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Posted by Megan Burns on January 21, 2014
It’s January again, which means it’s time to reveal the results of our seventh annual Forrester Customer Experience Index (CXi). This year’s report benchmarks the quality of the customer experience (CX) at 175 US firms in 14 industries as rated by the only people whose opinion really matters — their customers.
The top spot this year went to Amazon.com, but not for its score in the retail category. Amazon earned an Index-leading score of 91 for its debut in the consumer electronics manufacturer category (for the Kindle). I guess that’s what happens when one of your company’s core principles is to obsess about customers. (It’s also worth noting that our study happened to coincide with the launch of the Kindle’s innovative Mayday feature and corresponding ad campaign.)
Among firms making a repeat appearance in CXi 2014, we saw big improvement where customers said they wanted it most. The industry-average CXi scores for the four industries that have historically scored lowest — health insurance, ISPs, TV service providers, and wireless carriers — shot up from 2013 levels. Why? A big part of it is the slow but steady efforts of individual brands in these industries to find and fix bad customer experiences. In fact, many of the brands with double-digit increases like Blue Cross Blue Shield of Michigan (up 22 points, the biggest gain of 2014), Charter Communications (up by double digits in both the ISP and TV service provider categories), and United Healthcare (up 10 points) have had CX programs in place for more than three years.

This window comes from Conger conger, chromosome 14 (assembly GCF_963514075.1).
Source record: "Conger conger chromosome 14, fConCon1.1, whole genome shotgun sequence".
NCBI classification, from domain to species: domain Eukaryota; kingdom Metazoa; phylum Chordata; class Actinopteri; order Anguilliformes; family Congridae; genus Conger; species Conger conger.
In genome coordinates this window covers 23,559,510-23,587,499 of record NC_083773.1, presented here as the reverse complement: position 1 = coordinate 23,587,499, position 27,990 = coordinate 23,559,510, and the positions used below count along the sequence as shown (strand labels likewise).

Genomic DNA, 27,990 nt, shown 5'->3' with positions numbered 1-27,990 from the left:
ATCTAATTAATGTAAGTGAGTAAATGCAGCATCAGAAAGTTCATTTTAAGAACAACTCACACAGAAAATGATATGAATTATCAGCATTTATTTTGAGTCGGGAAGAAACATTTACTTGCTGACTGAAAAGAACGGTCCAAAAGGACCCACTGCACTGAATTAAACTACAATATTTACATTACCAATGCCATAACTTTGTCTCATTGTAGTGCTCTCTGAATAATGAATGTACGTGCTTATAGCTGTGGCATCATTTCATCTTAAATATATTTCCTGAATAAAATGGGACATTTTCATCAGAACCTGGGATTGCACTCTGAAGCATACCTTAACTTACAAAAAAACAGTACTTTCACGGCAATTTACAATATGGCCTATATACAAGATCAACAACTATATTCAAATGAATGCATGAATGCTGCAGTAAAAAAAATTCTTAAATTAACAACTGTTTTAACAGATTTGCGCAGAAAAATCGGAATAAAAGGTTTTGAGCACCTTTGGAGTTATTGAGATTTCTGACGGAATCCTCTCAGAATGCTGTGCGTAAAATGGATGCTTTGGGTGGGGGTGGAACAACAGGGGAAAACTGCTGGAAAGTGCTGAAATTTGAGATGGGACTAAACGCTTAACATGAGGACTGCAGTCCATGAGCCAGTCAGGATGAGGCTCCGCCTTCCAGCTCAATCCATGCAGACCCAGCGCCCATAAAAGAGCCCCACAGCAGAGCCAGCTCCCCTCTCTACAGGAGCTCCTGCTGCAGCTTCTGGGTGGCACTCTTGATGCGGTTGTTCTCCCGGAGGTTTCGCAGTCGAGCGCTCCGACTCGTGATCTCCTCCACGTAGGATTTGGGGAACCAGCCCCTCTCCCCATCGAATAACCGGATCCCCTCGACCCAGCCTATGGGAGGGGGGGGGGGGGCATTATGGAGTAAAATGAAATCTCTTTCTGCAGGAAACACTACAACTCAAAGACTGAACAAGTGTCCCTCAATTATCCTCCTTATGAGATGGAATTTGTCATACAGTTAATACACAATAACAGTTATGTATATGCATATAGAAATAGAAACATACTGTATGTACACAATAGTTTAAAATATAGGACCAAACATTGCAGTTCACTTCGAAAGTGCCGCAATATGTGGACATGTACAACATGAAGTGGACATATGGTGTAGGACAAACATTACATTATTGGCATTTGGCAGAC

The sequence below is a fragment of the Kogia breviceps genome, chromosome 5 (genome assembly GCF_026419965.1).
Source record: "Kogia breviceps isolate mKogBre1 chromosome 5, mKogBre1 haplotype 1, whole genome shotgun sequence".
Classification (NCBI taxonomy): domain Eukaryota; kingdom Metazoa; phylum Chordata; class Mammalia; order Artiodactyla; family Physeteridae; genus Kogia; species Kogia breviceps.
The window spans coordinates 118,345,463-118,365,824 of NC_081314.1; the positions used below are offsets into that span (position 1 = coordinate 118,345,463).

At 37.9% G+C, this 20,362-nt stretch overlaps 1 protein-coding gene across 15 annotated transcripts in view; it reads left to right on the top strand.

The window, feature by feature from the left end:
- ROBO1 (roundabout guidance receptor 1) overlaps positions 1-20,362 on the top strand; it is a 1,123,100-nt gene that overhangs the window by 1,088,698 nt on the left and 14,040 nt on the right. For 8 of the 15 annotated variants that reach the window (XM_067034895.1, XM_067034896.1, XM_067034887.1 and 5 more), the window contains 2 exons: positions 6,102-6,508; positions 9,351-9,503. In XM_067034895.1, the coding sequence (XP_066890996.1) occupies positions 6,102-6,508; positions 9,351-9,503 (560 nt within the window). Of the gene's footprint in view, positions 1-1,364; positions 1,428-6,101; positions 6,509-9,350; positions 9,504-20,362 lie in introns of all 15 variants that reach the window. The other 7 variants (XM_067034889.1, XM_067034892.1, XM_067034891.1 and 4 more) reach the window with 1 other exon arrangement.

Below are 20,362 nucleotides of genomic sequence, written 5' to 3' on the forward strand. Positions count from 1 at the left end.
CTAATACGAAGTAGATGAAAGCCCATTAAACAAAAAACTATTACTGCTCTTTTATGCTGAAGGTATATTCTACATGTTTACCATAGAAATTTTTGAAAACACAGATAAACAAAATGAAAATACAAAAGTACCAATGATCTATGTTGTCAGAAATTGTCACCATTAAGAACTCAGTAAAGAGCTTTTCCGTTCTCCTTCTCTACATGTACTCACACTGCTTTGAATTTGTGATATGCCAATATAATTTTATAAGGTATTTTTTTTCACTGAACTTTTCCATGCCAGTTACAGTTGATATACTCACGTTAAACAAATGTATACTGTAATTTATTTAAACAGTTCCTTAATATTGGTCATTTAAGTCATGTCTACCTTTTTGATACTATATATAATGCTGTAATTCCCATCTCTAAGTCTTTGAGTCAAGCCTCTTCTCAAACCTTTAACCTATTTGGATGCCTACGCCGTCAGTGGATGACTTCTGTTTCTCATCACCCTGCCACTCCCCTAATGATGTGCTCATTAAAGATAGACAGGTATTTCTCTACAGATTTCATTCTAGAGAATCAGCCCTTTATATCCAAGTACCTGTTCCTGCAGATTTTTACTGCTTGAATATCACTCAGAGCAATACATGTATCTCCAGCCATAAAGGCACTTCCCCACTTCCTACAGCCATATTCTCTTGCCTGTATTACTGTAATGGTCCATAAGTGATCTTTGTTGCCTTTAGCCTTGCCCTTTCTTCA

The race for CX supremacy got interesting in a few industries, too, most notably airlines. With a score of 79 (up 13 points from 2013), Delta Air Lines wedged its way in between perennial CX leaders Southwest Airlines (81) and JetBlue (77). We share some of what we found out about Delta’s efforts in the report and hope to learn more in the research for our next report “How Companies Improved Their CXi Scores, 2014.” We expect to publish that one in late March, so stay tuned.
In the meantime, if you want to learn more about the CXi, please join me on February 4th at 2:00 p.m. ET for a 1-hour webinar. I’ll share more of our analysis at that time and take questions from the audience. Hope to see you there!
P.S. For repeat readers of the CXi, you’ll notice that we’ve updated the graphics in this year’s report. Our goal was to make it easier for you to visualize the data and to present it in the way you’ve told us you want to see it. So far the response has been very positive, but we want to hear from you, too. Please let us know what you think. Suggestions for further improvements are welcome!